This medication does not prevent the ovaries from creating estrogen. Instead, AIs help to slow down the process and lower estrogen levels in ovaries that are no longer producing the hormone. This is most often the case in postmenopausal women because the ovaries don’t produce estrogen and progesterone after menopause.
Aromatase inhibitors can be used in hormonal therapy to treat hormone receptor-positive breast cancers in women. This is because many breast cancers require estrogen to grow. Aromatase inhibitors lower estrogen levels and can therefore slow down tumor growth and treat breast cancer.
Many scientists believe AIs are more effective than tamoxifen, an antiestrogen drug also used to treat breast cancer. Tamoxifen has many side effects that AIs don’t, such as increasing your risk for developing uterine cancer.
Scientists are also working to determine if AIs can be used to reduce the risk of breast cancer. Using AIs preventatively is not yet approved in the United States.
When you’re diagnosed with breast cancer, your doctor will test your cancer cells to see if they’ve attached to estrogen or progesterone proteins. Breast cells and some cancer cells depend on these receptors or proteins to grow.
If they’ve attached to one or both of these proteins, your cancer will be referred to as:
- ER-positive (ER+). This indicates that your breast cancer hormone status is positive for estrogen receptors.
- PR-positive (PR+). This indicates that your hormone status is positive for progesterone receptors.
If your breast cancer cells test negative for either hormone, hormone therapy is unlikely to work. In this case, doctors recommend pursuing more traditional cancer treatment options.
Aromatase inhibitors are only recommended for postmenopausal women. Tamoxifen is recommended for men as well as pre- and postmenopausal women.
The FDA has approved three forms of prescription aromatase inhibitors. The drugs are available as oral tablets:
- anastrozole (Arimidex)
- exemestane (Aromasin)
- letrozole (Femara)
Aromatase inhibitors can be taken alongside tamoxifen, a similar drug that blocks estrogen from attaching to receptors. Hormone therapy typically lasts 5–10 years. Depending on your individual case, your doctor may recommend using AIs with tamoxifen.
Most scientific research notes that the main advantages of AIs are that they don’t involve many of the negative side effects of tamoxifen. These include:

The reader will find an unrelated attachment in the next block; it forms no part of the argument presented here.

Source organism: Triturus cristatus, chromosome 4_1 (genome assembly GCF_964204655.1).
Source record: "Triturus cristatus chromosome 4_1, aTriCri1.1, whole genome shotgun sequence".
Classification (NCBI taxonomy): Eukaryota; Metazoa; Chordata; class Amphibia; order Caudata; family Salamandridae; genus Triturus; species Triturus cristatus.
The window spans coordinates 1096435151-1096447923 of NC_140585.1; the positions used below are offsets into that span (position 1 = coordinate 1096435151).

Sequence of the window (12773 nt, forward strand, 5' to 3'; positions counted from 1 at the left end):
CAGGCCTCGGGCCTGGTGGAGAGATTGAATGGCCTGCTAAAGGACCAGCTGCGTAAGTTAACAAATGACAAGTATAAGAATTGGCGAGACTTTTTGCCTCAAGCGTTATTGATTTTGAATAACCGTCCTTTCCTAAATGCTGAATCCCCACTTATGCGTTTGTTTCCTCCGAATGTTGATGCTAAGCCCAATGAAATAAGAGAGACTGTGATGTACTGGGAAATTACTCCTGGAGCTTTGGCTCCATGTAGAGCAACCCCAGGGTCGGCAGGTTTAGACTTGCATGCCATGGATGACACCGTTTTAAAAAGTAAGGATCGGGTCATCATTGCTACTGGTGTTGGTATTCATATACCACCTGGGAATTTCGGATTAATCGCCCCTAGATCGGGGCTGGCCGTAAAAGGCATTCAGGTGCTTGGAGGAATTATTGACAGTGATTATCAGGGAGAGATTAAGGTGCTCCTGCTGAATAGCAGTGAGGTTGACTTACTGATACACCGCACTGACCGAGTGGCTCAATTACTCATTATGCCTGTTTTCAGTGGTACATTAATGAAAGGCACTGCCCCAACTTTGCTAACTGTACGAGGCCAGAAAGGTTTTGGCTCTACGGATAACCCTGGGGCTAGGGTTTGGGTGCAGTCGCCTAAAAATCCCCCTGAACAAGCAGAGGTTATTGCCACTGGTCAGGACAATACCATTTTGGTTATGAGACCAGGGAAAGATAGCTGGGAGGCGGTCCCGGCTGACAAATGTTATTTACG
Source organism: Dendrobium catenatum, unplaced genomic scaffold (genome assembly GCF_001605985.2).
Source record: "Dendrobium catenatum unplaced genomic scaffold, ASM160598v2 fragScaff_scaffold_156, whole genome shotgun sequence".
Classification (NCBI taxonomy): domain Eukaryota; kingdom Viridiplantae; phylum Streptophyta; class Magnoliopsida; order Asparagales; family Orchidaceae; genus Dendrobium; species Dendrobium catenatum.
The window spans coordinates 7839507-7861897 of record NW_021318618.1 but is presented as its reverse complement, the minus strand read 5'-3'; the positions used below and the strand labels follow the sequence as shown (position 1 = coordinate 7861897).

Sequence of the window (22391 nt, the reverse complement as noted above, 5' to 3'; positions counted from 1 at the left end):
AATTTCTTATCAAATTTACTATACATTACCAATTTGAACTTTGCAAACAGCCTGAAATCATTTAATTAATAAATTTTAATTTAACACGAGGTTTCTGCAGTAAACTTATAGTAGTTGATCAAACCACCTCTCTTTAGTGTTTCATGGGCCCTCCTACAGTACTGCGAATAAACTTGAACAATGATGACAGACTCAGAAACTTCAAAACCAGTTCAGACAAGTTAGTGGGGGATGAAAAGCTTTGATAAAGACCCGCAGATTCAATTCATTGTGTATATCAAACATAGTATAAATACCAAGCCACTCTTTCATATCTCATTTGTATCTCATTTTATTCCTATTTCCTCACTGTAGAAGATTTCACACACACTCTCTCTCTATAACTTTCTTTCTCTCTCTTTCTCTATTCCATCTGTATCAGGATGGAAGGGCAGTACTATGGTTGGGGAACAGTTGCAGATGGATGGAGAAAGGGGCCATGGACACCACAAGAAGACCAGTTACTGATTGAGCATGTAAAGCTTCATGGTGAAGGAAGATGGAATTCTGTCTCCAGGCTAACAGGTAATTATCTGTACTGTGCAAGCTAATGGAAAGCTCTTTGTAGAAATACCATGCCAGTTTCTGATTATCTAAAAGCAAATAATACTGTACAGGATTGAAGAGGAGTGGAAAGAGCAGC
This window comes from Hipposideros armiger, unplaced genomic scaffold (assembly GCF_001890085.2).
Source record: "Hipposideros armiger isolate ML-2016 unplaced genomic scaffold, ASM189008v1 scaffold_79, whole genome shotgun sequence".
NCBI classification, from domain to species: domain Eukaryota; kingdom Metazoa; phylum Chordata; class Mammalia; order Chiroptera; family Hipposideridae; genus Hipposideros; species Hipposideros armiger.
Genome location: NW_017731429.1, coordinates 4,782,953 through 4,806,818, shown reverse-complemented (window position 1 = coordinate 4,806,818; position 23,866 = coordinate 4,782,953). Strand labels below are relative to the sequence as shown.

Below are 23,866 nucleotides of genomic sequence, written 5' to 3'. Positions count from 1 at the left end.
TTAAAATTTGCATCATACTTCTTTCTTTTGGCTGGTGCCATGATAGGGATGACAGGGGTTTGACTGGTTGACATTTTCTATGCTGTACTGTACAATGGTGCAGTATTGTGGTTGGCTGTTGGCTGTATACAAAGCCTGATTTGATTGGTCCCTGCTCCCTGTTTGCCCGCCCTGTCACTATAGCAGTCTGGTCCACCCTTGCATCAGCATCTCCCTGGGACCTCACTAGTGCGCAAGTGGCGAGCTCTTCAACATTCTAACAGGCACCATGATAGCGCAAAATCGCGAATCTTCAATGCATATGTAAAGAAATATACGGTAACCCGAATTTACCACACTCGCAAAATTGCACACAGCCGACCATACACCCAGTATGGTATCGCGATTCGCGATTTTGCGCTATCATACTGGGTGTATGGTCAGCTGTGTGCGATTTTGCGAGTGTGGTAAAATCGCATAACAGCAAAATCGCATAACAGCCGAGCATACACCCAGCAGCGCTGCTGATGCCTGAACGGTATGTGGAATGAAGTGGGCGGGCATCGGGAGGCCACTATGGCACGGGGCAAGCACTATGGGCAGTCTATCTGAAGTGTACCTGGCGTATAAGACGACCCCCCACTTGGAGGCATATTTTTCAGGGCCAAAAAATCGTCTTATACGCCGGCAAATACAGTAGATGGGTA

- longer times to disease progression (42 weeks on letrozole compared with 23 weeks on tamoxifen)
- better tolerability
- positive effects during therapy that lasts longer than five years
- no increased risk of thromboembolism or endometrial cancer
If you decide to pursue aromatase hormone therapy, be aware of potential side effects:
- hot flashes
- night sweats
- mood swings or depression
- vaginal dryness
- muscle and joint pain
- bone thinning
- high cholesterol
AI therapy is also shown to increase your risk for developing the following more serious conditions:
Bone thinning and fracture are the most common of these risks. Your risk is heightened while taking the medication, but it decreases after you stop taking it. One study evaluated bone loss, comparing people taking AIs with a control group:
- 8.7 percent in the AI group experienced bone loss, compared with 7.1 percent in the control group
- 13.5 percent in the AI group experienced fractures, compared with 10.3 percent in the control group
This treatment is not recommended for women in perimenopause because aromatase inhibitor drugs do not stop ovaries from producing estrogen hormones that contribute to cancer growth.
Breast cancer is treatable if caught early and treated properly. If you have hormone receptor-positive breast cancer and you’ve already gone through menopause, aromatase inhibitor therapy may be a successful treatment option for you. Talk with your doctor about how you can use traditional cancer treatment methods and AI hormone therapy to treat your breast cancer.